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Tax Scams: How to Protect Yourself

Updated: Apr 23

Tax Scammers Are Back At It Again

It’s that time of year again! Tax time. And while you’re busy gathering your W-2 and 1099’s, scammers are working to take advantage of the anxiety the IRS can cause.

According to The Internal Revenue Service, thousands of Americans fall for various schemes every year, with senior citizens being a common target.

So how can you prevent getting caught in a scheme?

Scammers Don’t Limit Themselves To One Avenue

Be aware that IRS tax scams can pop up anywhere: by mail, email, text message, telephone, and social media.

The IRS does NOT communicate with taxpayers by email, text message, or by social media. If you ever receive communication from someone claiming to be with the IRS through these means, note their email address, text number, and/or social media account, and sent it to the IRS (the reporting information is at the end of this email.)

The IRS will never ask you to: wire money, hand over cash, buy a gift card, or a pre-paid credit card to pay off a debt.

Checks should only ever be addressed to the “U.S. Treasury.”

The IRS will not ask for personal or financial information by phone, email, text, or via social media. While an agent of the IRS will verify your identity, if you receive a request for personal or financial information, the request is fraudulent.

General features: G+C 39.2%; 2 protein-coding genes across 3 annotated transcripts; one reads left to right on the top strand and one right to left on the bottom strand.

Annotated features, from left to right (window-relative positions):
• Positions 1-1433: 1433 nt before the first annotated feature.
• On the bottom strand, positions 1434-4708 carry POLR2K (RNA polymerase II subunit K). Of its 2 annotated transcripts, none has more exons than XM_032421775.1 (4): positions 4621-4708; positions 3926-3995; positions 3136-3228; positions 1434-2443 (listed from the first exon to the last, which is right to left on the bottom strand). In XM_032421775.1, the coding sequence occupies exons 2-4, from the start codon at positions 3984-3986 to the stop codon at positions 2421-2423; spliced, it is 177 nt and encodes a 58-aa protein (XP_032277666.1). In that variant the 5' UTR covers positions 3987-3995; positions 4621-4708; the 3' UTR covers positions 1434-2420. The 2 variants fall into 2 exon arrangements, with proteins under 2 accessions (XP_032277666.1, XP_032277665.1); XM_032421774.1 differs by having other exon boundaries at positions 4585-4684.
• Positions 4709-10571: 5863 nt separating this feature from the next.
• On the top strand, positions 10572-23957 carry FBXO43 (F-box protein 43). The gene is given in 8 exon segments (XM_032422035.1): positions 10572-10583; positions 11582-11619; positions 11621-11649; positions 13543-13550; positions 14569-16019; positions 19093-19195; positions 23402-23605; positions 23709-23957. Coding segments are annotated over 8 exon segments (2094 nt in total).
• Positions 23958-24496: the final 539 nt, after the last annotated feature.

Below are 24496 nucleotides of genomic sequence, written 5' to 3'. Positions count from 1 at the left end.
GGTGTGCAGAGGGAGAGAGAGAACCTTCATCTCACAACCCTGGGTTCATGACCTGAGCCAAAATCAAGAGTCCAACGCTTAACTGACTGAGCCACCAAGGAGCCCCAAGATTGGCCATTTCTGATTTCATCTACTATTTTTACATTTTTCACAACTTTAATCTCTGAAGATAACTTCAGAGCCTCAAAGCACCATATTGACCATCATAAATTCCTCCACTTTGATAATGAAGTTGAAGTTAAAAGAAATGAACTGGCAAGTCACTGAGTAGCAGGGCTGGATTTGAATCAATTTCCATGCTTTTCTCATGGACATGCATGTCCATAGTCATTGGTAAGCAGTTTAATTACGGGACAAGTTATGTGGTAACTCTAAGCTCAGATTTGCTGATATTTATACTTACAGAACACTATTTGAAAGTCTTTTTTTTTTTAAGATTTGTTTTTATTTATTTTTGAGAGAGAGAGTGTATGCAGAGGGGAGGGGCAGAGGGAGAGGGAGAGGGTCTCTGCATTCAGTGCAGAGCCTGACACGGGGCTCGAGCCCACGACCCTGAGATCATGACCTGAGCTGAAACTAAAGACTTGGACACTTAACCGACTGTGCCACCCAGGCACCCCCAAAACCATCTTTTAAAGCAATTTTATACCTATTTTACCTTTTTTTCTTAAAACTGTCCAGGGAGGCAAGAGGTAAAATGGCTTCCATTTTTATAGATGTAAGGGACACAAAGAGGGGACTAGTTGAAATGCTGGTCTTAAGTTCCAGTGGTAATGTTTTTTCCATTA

Most communication from the IRS will come by snail mail. If you want to double check that the letter is legitimate, call 800-366-4484.

On the rare occasion that the IRS does call you, taxpayers will have generally received several mailed notices first.

And finally, if someone shows up at your door claiming to be from the IRS, don’t let them in.

Tips To Protect Yourself All The Time

Remember, tax time isn’t the only time that scammers are on the hunt. It’s a good idea to always be wary of communication from unexpected avenues.

If you aren’t sure, call or contact through a number or means you have used in the past to follow up. Shred any bank documents, tax documents, and sensitive information before you throw them away.

Report Scams To The IRS:

To report phone scams to the Treasury Inspector General for Tax, use their “IRS Impersonation Scam Reporting” webpage. You can also call 800-366-4484.

To report phone scams to the Federal Trade Commission, use the “FTC Complaint Assistant” on Please add “IRS Telephone Scam” in the notes.

To report unsolicited email claiming to be from the IRS, or an IRS-related component like the Electronic Federal Tax Payment System, at

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